Chargers planning for loss

Chargers planning for loss

Who would be the bigger loss for the Chargers? Losing Cam Cameron or Wade Phillips?

The question, we fear, is multifaceted. There are other factors to consider hidden in the question.

And you thought this was going to be easy.

Cam Cameron file:
Led the team to the number five scoring offense in the league, a year after they placed third in the NFL in scoring.
Ranked tenth overall in yards – same as last season.
Ranked 12th overall in passing yards – up from placing 16th in 2004.
Ninth best in rushing offense – a regression from their sixth place finish in '04.
Giving the ball away ten more times in 2005 than the previous year.

Wade Phillips file:
Thirteenth in the league in yards against in '05 – up five spots from their '04 finish.
Twenty-eight out of 32 in passing yards against – better than the next to last finish from a season ago.
The top-ranked rushing defense this year after placing third a year ago.
Improving on sack totals from 29 to 46.
Recording 13 fewer turnovers this season in relation to 2004.

Of course, everyone realizes the players have a lot to do with this. Each coach may put them in position to make plays – and a quick apology for sounding Marty Schottenheimer-esque but the players also need to execute.

No one can make a defensive back catch an interception when they clearly were afraid of the ball. And no one can make a quarterback throw a perfect pass each time. Those afflictions have been taken into account.

The Chargers seemingly have the talent and veteran leadership to absorb either blow.

A new offensive coordinator can't find much difficulty in handing the ball off to LaDainian Tomlinson, using play action to find Antonio Gates and spreading the ball around to Keenan McCardell and Eric Parker. He may have nightmares about the offensive line.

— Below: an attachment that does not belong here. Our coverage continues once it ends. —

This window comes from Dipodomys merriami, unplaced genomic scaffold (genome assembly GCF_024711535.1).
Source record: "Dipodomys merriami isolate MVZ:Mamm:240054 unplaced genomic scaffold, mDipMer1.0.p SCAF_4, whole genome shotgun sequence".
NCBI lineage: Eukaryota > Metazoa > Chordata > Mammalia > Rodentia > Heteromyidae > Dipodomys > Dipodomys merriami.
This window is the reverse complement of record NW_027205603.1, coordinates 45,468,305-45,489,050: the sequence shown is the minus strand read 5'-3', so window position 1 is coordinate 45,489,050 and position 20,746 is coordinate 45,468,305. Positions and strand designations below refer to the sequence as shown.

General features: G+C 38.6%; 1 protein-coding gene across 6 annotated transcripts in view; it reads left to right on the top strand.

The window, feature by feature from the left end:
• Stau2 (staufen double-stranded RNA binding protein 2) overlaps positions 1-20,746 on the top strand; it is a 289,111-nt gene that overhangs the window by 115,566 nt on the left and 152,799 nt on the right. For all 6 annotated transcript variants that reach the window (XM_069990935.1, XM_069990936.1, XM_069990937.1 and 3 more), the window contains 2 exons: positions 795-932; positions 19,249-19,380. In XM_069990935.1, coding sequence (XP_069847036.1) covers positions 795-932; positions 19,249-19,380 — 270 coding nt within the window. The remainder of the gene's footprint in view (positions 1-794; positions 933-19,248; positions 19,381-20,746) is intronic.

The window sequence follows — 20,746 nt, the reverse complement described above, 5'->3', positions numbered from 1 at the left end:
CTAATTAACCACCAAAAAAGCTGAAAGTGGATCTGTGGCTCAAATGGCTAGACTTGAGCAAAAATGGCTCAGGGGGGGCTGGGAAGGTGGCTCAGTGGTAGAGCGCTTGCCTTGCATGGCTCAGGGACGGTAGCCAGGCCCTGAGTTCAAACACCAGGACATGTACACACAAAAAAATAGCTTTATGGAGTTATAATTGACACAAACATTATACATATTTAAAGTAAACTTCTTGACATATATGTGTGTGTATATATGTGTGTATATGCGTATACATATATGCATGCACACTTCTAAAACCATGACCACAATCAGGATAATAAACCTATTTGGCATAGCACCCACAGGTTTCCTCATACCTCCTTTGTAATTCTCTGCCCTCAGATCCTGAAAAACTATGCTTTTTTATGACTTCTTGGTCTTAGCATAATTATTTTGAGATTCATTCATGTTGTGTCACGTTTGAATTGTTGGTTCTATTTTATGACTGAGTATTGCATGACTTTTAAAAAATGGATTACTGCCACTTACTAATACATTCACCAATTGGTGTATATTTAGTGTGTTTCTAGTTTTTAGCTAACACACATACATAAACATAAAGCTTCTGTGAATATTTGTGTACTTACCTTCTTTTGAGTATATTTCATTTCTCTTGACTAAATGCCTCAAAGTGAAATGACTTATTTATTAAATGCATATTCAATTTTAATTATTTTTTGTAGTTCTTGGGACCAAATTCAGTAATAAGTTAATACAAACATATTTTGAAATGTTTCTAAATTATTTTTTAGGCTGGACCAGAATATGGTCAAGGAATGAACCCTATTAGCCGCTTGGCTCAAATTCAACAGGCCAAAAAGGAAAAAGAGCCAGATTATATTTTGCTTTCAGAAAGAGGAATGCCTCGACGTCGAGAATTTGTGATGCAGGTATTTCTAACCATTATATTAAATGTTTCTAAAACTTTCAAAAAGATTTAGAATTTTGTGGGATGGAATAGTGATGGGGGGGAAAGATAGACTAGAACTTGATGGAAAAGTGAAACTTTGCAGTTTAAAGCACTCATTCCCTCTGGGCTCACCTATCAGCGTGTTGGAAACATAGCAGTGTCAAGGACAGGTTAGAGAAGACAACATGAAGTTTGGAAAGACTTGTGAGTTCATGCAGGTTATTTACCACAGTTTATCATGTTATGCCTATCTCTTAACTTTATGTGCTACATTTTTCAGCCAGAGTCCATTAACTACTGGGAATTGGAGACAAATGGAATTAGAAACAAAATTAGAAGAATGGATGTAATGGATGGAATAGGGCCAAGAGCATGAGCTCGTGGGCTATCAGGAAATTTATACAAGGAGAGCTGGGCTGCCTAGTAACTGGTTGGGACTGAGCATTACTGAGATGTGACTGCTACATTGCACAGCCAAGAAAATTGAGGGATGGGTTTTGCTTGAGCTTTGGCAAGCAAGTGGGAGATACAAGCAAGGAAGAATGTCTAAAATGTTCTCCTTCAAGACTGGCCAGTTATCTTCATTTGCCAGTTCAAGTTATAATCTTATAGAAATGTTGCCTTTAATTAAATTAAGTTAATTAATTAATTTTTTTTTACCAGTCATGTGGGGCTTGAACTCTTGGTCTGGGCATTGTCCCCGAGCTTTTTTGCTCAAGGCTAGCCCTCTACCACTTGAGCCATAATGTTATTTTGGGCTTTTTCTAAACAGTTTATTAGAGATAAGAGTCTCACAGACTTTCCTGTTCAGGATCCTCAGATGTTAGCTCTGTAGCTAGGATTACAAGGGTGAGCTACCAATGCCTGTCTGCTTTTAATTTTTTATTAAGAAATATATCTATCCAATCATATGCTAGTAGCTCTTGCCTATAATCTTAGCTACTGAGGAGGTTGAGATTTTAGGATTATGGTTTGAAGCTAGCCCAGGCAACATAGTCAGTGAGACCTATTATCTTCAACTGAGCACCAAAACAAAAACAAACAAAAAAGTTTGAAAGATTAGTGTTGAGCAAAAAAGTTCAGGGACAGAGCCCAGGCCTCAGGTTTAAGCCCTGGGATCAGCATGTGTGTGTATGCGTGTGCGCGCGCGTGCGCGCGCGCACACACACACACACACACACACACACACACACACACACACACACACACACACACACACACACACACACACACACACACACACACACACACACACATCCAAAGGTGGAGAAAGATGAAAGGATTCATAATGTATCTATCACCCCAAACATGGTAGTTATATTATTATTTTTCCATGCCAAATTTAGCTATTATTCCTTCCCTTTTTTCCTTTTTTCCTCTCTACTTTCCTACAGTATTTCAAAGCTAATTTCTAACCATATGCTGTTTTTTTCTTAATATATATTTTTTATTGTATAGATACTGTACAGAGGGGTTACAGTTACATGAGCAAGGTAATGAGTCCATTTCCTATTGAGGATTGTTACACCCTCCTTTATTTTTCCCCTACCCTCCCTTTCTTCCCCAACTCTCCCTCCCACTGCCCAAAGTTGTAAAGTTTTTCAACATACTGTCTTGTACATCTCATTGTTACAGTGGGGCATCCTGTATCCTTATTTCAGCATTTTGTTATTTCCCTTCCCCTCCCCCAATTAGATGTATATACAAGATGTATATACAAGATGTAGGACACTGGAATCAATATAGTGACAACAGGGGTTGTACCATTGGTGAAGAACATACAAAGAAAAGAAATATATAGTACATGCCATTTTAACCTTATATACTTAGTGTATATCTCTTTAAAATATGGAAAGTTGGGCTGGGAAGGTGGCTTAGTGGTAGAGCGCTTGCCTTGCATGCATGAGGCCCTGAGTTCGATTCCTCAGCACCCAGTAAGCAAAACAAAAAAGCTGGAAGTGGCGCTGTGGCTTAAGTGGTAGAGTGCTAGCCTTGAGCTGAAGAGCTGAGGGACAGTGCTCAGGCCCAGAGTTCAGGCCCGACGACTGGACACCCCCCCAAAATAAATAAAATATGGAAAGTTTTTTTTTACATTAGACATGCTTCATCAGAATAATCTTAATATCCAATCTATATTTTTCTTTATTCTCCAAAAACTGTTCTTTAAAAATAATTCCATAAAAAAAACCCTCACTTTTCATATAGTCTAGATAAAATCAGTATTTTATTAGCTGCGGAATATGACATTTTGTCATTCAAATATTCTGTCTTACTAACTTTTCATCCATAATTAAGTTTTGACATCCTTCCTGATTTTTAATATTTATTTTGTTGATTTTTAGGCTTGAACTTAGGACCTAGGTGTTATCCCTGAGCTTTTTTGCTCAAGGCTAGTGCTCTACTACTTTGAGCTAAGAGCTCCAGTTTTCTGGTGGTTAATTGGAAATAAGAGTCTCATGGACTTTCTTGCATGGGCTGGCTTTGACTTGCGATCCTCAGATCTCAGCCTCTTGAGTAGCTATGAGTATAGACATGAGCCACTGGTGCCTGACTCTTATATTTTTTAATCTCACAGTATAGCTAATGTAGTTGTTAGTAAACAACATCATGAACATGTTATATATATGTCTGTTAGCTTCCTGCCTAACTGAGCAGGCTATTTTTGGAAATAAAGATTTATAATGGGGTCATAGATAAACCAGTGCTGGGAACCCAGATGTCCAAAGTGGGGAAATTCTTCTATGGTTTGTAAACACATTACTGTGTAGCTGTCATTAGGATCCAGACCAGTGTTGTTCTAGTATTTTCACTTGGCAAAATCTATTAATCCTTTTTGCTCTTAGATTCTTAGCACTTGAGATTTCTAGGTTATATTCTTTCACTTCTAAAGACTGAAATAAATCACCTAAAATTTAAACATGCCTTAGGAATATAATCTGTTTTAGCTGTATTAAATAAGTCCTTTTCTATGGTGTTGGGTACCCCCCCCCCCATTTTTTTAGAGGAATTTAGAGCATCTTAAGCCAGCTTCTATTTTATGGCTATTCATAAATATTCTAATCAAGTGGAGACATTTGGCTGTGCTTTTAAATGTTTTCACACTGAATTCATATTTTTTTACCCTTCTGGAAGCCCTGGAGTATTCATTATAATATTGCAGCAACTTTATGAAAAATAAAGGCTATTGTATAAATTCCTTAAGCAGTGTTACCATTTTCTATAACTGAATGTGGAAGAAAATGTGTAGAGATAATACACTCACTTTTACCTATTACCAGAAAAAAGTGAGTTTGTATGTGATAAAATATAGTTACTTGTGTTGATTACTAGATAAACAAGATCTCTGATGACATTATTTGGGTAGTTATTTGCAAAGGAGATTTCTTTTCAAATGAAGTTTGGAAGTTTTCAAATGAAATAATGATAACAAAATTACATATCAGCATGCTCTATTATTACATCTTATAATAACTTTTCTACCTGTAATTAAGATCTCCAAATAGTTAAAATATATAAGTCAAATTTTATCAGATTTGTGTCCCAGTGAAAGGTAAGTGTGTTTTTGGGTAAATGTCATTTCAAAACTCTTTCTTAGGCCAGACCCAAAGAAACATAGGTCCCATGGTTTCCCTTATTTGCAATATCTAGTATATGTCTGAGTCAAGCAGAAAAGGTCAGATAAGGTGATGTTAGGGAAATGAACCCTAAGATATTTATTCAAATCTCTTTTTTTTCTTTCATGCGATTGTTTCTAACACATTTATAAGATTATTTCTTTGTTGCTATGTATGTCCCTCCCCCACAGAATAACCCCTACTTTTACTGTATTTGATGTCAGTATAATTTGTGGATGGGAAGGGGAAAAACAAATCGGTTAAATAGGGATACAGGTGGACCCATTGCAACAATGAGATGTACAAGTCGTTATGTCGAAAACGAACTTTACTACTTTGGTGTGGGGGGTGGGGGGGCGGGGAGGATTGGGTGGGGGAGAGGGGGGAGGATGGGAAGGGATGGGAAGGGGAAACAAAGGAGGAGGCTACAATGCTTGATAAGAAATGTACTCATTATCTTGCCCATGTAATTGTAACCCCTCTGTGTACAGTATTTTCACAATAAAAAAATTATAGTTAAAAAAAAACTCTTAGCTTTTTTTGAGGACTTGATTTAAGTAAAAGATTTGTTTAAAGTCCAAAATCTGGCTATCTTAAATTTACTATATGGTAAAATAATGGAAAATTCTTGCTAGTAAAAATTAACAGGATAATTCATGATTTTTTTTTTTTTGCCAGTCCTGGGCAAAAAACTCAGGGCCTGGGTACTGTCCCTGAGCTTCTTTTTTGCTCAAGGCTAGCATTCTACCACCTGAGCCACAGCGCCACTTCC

A new defensive coordinator knows it has Jamal Williams at the nose with help from Igor Olshansky and Luis Castillo to free up the linebackers and three players who can sack the quarterback in Shawne Merriman, Steve Foley and Shaun Phillips. The secondary may be a cause for concern.

More importantly, with Drew Brees scheduled to have surgery and his timetable for a return, as well as how well he responds, an unknown, it would mean Philip Rivers learning a new offense. If he is the starter next season, the former NC State quarterback would have to learn as he goes, instead of putting the knowledge of the offensive scheme that he has studied over the last two years to use.

Assimilation on the go isn't a position the Chargers would prefer to be in if Rivers takes the helm.

The defense will remain a 3-4 team and as Steve Foley pointed out when the team switched to that scheme "It takes two years to fully understand the 3-4 defense." The two years are up. The terminology may change with a new coach but the basics will stick – stop the run and pressure the quarterback with its speed on the edge.

Cameron may have his flaws but in this predicament he would be the one who is sorely missed. The Chargers still have the playmakers on the front seven to make any defensive coordinator coming in look good. The uncertainty on offense can't say the same.

What are the chances of either leaving?

Offense sells tickets in the NFL, seemingly giving Cameron the edge. He has head coaching experience in college but is he ready to run an NFL team? That is an issue that teams interviewing him are exploring.

"We weren't out contacting people for head coaching interviews, and it's truly an honor," Cameron said of his interview with Houston. "It's a thrill and a blessing to get a call from any National Football League team."

Phillips has a track record as an NFL coach. He has done well in the past and has enough contacts to assemble a quality staff. That bodes well with eight positions open. That the Chargers have contacted the agent for Ted Cottrell may be insight into who San Diego feels will be leaving this off-season. But Cameron sounded like a man with a plan in his interview with Houston media on Sunday.

"Well, obviously I've known Charley Casserly from our time together in Washington and today's been a wonderful day so far meeting with Mr. McNair and his staff," Cameron told Houston media on Sunday. "We've done a little bit of everything, which is exciting. We talked about the offense, the defense, the personnel - they got a plan. You stand here and deal with men that have a plan; you know you have a chance."

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